I don't think my kids are perfect. They don't have perfect parents, so they didn't really have a chance in that department. However, one thing that I think they are really good at is gratitude. They are fairly thankful, and content in most ways. That didn't happen by accident, it is something that is very important to Joel and I and something we have spent a lot of time talking about and working on, both for the kids and ourselves! I think everyone starts to think more about gratitude with Thanksgiving coming up-and that is a great time to begin working on habits that are beneficial the whole year 'round. Christmas provides lots of opportunities for practice!
So, what are some of the intentional things that we do to instill an attitude of gratitude in our kids?
1. We model it. Of course, we try to say, "thank you" frequently, and express thankfulness for the blessings that we have. But we also do some things that are a little more subtle. Neither of us believes in lavish celebrations for our own birthdays or other holidays, like our anniversary. We prefer to do those things for other people, but my kids know that for Mother's Day I don't expect flowers, tons of gifts, a spa trip and dinner at an expensive restaurant. I request a limit of one small gift from each child (usually around $10) and sometimes Joel buys me something and sometimes he doesn't. Then we pick up KFC for dinner and usually have a kite-flying picnic in the park. We don't exchange gifts with each other for Valentine's Day, and sometimes we even skip our anniversary. That doesn't mean we don't have fun, and it doesn't mean that we don't make it special, but we try to help them to understand that extravagant amounts of money doesn't equal more happiness. Joel and I are really united on teaching our kids to be grateful.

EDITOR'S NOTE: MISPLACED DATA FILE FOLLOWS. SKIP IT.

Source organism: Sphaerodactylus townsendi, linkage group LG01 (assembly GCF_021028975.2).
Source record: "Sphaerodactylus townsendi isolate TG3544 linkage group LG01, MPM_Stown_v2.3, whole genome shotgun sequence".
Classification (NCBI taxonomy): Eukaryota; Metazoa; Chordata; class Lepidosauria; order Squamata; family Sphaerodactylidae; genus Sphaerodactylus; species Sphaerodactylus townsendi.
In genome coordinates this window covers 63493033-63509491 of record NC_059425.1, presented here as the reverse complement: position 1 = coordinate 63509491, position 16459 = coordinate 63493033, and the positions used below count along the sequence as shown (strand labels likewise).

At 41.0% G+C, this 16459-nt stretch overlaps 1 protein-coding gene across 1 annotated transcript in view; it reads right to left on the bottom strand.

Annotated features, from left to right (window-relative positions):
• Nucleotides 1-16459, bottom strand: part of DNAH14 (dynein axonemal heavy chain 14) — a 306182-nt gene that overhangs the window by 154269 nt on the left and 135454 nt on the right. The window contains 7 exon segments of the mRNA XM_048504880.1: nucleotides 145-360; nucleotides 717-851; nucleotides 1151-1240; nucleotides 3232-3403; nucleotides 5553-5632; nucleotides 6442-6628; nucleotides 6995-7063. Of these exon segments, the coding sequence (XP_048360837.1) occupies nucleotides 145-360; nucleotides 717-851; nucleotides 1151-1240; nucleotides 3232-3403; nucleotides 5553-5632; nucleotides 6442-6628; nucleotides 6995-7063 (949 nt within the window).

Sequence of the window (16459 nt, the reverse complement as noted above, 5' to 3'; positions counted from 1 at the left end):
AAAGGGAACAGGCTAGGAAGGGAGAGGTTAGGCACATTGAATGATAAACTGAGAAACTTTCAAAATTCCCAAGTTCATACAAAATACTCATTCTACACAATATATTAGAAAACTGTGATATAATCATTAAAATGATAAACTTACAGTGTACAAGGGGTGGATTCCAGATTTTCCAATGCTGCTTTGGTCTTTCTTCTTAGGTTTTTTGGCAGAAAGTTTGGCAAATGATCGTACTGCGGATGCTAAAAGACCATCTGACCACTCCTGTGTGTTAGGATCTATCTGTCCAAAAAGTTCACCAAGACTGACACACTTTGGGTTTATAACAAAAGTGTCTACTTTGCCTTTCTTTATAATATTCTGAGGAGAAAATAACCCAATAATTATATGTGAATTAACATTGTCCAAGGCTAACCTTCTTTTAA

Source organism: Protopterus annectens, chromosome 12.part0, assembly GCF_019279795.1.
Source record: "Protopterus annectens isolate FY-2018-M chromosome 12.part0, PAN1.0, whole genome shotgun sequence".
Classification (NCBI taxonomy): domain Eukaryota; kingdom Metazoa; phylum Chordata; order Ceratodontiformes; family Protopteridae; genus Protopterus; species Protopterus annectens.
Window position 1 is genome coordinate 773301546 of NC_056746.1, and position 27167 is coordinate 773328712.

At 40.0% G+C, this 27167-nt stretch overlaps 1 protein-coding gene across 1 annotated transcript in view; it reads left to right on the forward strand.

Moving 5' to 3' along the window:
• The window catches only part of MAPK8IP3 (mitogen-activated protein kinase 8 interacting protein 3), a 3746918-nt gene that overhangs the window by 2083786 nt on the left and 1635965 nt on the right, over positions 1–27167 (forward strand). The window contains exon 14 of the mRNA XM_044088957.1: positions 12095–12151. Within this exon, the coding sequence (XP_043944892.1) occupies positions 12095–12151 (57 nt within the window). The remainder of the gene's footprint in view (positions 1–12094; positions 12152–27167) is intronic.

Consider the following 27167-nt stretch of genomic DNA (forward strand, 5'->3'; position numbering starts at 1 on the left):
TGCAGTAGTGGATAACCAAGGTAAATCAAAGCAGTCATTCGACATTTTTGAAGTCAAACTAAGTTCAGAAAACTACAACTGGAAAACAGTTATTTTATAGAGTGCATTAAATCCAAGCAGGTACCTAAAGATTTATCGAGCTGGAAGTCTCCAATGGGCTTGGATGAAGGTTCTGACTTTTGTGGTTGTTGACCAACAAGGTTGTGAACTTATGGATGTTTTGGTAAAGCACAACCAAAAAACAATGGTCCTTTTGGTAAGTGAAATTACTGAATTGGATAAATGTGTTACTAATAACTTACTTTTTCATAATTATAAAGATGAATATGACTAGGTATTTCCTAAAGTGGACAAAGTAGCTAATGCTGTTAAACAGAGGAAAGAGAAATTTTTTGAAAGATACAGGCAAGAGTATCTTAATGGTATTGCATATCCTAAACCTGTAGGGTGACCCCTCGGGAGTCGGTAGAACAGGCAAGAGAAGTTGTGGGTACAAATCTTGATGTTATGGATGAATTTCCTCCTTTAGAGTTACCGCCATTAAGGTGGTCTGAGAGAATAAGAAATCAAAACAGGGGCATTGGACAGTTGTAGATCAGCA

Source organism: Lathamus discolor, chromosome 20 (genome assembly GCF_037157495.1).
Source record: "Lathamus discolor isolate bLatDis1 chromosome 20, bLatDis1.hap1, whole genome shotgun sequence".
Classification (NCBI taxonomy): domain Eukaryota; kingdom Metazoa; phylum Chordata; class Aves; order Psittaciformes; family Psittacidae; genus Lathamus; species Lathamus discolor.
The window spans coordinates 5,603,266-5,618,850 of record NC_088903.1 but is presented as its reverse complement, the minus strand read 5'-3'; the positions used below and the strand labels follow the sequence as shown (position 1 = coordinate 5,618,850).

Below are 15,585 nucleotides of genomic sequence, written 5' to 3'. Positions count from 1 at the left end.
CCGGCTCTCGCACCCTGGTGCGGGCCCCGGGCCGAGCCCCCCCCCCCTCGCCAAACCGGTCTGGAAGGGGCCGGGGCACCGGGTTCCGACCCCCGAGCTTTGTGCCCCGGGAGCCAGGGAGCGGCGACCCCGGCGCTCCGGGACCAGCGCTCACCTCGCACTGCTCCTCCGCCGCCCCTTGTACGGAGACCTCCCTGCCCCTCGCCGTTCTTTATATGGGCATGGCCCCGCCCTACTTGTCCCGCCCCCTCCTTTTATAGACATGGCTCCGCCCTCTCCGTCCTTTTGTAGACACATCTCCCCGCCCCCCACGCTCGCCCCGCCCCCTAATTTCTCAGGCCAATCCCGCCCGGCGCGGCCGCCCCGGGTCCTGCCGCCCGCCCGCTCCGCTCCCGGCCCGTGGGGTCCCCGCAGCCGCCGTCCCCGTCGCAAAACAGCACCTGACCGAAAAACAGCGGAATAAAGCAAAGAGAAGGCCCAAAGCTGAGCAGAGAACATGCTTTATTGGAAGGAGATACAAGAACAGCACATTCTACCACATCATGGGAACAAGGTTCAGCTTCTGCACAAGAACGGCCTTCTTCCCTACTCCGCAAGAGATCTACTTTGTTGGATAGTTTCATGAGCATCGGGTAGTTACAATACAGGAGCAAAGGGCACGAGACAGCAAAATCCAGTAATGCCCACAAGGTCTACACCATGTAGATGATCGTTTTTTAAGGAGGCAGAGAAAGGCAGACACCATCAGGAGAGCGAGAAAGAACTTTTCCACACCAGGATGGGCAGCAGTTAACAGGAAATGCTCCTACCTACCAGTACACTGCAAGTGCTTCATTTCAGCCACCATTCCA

2. We share. This may seem elementary, but the key is to help your kids understand that you don't just share because you "can't afford it". We actually try to never use that phrase around our kids-first, because I think it scares them, and secondly, it usually isn't true. We tell them the truth: we choose not to afford it. It may be because we don't need it, it may be because we don't want it. But we don't just share for monetary reasons. Often we ask the kids to share because it is good for their character. Yes, we could get them their own cookies, but it teaches them kindness and compromise to choose a cookie together. It also helps to eliminate waste- splitting a fry means that all the food gets eaten. They see their dad and I share regularly, too. And they get to see that we don't count out the chips to make sure the piles are "even". We try to always ask the other person whether they would like the last one. Sharing is good for everyone. I think it helps to avoid the "me" syndrome that is so prevalent in our society and helps kids to recognize that they are not the only ones in their world!
3. We "major in the minors". We make a big deal out of the small things. We don't always stop at Sonic for happy hour-which helps our kids appreciate it more when we do. We try to surprise them by occasionally allowing them to buy something in the Dollar Spot that they have desired for more than just one trip. The other day I bought a dessert. They were so cute, and didn't ask or beg for some, so I wanted to reward them-I let them split over half the piece. They weren't expecting it, so it made it more special.We try to give them little rewards, a piece of candy, a quarter for unexpected things, and often times we "ignore" some of the bigger things. I sometimes think that we start a little too young with "special" things- every Daddy/daughter date doesn't have to be at the most expensive restaurant with flowers at the door and a new dress. Sometimes a quick trip to Sonic for half-price shakes is just as meaningful-and it doesn't raise expectations sky-high. Is it wrong to do things up in a big way? No, but we like to keep our kids guessing. We try to not do "everything" "all the time". Mixing it up helps to keep their expectations manageable.